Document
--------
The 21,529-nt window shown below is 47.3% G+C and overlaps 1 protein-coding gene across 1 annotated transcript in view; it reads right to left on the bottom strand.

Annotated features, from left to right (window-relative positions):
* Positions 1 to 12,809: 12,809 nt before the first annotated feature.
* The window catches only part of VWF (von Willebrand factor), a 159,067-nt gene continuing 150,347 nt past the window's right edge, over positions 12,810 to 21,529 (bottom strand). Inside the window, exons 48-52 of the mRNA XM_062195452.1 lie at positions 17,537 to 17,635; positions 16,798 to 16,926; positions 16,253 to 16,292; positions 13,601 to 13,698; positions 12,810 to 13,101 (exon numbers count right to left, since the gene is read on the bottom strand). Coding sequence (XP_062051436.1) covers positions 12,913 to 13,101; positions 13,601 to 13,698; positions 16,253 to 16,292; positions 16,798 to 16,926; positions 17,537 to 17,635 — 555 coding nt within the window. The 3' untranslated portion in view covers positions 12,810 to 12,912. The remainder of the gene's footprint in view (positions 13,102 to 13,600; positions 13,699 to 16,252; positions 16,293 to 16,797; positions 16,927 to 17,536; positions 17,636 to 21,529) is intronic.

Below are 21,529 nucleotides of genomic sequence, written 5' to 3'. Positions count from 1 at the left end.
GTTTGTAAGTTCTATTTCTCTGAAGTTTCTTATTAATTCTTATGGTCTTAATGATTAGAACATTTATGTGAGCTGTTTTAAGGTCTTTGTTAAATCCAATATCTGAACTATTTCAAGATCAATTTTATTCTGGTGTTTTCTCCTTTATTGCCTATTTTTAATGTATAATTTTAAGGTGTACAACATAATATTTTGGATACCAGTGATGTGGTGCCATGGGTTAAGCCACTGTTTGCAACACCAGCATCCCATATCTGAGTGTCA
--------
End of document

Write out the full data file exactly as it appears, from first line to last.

The 21,529-nt window shown below is 47.3% G+C and overlaps 1 protein-coding gene across 1 annotated transcript in view; it reads right to left on the bottom strand.

Annotated features, from left to right (window-relative positions):
* Positions 1 to 12,809: 12,809 nt before the first annotated feature.
* The window catches only part of VWF (von Willebrand factor), a 159,067-nt gene continuing 150,347 nt past the window's right edge, over positions 12,810 to 21,529 (bottom strand). Inside the window, exons 48-52 of the mRNA XM_062195452.1 lie at positions 17,537 to 17,635; positions 16,798 to 16,926; positions 16,253 to 16,292; positions 13,601 to 13,698; positions 12,810 to 13,101 (exon numbers count right to left, since the gene is read on the bottom strand). Coding sequence (XP_062051436.1) covers positions 12,913 to 13,101; positions 13,601 to 13,698; positions 16,253 to 16,292; positions 16,798 to 16,926; positions 17,537 to 17,635 — 555 coding nt within the window. The 3' untranslated portion in view covers positions 12,810 to 12,912. The remainder of the gene's footprint in view (positions 13,102 to 13,600; positions 13,699 to 16,252; positions 16,293 to 16,797; positions 16,927 to 17,536; positions 17,636 to 21,529) is intronic.

Below are 21,529 nucleotides of genomic sequence, written 5' to 3'. Positions count from 1 at the left end.
GTTTGTAAGTTCTATTTCTCTGAAGTTTCTTATTAATTCTTATGGTCTTAATGATTAGAACATTTATGTGAGCTGTTTTAAGGTCTTTGTTAAATCCAATATCTGAACTATTTCAAGATCAATTTTATTCTGGTGTTTTCTCCTTTATTGCCTATTTTTAATGTATAATTTTAAGGTGTACAACATAATATTTTGGATACCAGTGATGTGGTGCCATGGGTTAAGCCACTGTTTGCAACACCAGCATCCCATATCTGAGTGTCA